A resident at The Commons on St. Anthony health care facility in Auburn has tested positive for Legionnaires' disease and trace amounts of legionella have been detected in the water system there.
According to a news release, a round of testing took place after one resident tested positive for the disease, a lung infection caused by a bacterial infection. Older people and those with weakened immune systems are particularly susceptible to the disease.
“There are no known cases of legionella disease at the facility now and no one currently has symptoms," Loretto’s Chief Operating Officer Ellen O’Connor said in a release Tuesday morning. "The (department of health) made recommendations on how to proceed and we are acting on their recommendations quickly.”
There is a water restriction in place until the facility is assured that the water tests are normal.
"Our first priority is communicating with our residents, staff and visitors to let them know what is happening and the steps we are taking, in cooperation with the Department of Health, to quickly resolve this issue," O'Connor said.
Cayuga County Public Health Director Kathleen Cuddy said that the county Health Department was informed on April 5 that a lab test had confirmed the legionella case, but that the state Department of Health is typically the agency that would investigate and help remediate this type of problem.
The state Department of Health on Tuesday said that it recommended water restrictions for the facility and an evaluation of its existing water treatment system to ensure that it is working properly.
Cuddy said that Loretto has since discovered that the bacterium was discovered to be in the facility's potable water and not in its cooling system. She said that the health care facility is on the Auburn municipal water system, but that there is no danger that the water outside the facility is contaminated.
Loretto said it released a fact sheet to residents, family and staff on May 6 and that all families received phone calls. O’Connor also noted that legionella is not contagious from person to person. O’Connor explained that the facility has a filtration system in place to minimize the likelihood of legionella.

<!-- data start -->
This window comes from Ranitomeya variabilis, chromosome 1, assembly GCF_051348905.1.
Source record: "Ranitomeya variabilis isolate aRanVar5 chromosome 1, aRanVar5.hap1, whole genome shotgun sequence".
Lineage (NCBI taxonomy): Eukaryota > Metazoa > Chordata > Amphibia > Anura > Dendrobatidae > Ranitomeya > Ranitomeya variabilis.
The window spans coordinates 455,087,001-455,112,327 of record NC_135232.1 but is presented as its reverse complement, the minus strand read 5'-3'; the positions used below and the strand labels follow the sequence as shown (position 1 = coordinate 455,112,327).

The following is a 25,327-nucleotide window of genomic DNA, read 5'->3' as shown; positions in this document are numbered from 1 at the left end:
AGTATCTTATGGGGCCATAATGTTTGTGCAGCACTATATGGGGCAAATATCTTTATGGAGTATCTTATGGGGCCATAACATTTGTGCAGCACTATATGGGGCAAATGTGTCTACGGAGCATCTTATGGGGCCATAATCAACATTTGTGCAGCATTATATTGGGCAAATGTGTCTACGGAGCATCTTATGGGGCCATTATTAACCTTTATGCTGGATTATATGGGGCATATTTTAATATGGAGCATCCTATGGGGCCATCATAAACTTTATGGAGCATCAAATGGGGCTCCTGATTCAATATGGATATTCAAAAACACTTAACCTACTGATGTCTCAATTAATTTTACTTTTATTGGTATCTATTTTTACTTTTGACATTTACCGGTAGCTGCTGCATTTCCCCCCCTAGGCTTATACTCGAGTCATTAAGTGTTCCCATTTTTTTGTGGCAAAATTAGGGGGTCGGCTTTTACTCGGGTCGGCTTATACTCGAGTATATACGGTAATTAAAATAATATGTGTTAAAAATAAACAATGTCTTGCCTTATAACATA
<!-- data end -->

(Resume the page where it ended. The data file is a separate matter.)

“We test the water regularly, and this is the first time any appreciable level of legionella has been found,” according to O’Connor. “Filters have been installed on shower faucets and other remediation efforts are underway, so we expect to be able to use our water fairly soon. In the meantime we are prepared with bottled water,” O’Connor said.
Cuddy said that the facility appears to have taken all the appropriate measures to stay on top of the situation and to keep its residents safe. She said that microbial filters on showers are designed to prevent airborne bacteria from being inhaled, and the bottled water is otherwise being used.
The Commons on St. Anthony opened two years ago with the merger of the former Cayuga County Nursing Home and Mercy Health and Rehabilitation Center. It is managed by the Syracuse-based elder care nonprofit Loretto.
The 300-bed facility has a skilled nursing portion for residents and a short-term rehabilitation program designed to get patients back home.
Legionnaires' disease takes its name from the first time it was diagnosed in 1976, after 221 people got sick and 34 died after an American Legion convention at a hotel in Philadelphia. The bacterium responsible for the infection grows in water and has been discovered in air-conditioning ducts and storage tanks.